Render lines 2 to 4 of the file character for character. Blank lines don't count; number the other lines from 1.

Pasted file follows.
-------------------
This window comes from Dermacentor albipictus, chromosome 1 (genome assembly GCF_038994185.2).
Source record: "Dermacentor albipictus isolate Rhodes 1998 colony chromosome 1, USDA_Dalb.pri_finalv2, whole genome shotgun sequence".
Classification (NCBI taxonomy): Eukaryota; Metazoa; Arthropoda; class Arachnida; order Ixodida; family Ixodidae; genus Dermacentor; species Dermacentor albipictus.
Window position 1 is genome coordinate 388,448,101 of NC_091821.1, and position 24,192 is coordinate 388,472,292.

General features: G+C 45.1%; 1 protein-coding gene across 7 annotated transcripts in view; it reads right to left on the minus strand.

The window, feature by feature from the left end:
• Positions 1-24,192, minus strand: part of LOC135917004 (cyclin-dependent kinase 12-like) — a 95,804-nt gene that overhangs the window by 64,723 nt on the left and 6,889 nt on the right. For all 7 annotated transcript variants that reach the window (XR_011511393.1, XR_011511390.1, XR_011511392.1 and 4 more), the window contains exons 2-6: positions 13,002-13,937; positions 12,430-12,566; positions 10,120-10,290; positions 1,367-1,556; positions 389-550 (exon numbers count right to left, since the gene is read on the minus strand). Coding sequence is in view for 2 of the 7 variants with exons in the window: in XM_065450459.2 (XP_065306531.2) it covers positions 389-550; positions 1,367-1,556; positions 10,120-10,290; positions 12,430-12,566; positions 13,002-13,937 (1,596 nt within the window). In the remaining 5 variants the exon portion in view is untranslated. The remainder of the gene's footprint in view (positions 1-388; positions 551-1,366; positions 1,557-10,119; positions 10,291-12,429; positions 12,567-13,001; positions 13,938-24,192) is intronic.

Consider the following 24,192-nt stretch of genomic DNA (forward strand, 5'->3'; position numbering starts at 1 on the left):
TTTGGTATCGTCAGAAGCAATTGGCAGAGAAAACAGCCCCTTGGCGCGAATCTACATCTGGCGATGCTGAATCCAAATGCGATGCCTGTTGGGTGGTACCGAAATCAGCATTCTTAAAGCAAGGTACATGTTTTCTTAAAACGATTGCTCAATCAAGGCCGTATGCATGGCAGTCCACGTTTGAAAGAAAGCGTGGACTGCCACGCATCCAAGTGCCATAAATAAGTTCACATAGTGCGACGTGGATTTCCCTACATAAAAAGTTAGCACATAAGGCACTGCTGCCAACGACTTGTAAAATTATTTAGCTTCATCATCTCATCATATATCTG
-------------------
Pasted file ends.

Source record: "Dermacentor albipictus isolate Rhodes 1998 colony chromosome 1, USDA_Dalb.pri_finalv2, whole genome shotgun sequence".
Classification (NCBI taxonomy): Eukaryota; Metazoa; Arthropoda; class Arachnida; order Ixodida; family Ixodidae; genus Dermacentor; species Dermacentor albipictus.
Window position 1 is genome coordinate 388,448,101 of NC_091821.1, and position 24,192 is coordinate 388,472,292.